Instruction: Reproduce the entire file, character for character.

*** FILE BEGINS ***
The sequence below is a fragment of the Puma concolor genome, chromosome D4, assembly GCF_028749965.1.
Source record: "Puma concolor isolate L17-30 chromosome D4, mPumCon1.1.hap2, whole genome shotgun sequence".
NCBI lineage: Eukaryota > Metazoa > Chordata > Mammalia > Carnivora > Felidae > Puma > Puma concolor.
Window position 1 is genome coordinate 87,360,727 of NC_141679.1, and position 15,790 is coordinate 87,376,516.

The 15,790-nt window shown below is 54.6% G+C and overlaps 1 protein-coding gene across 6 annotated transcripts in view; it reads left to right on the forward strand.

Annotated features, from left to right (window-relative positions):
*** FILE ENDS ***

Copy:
The sequence below is a fragment of the Puma concolor genome, chromosome D4, assembly GCF_028749965.1.
Source record: "Puma concolor isolate L17-30 chromosome D4, mPumCon1.1.hap2, whole genome shotgun sequence".
NCBI lineage: Eukaryota > Metazoa > Chordata > Mammalia > Carnivora > Felidae > Puma > Puma concolor.
Window position 1 is genome coordinate 87,360,727 of NC_141679.1, and position 15,790 is coordinate 87,376,516.

The 15,790-nt window shown below is 54.6% G+C and overlaps 1 protein-coding gene across 6 annotated transcripts in view; it reads left to right on the forward strand.

Annotated features, from left to right (window-relative positions):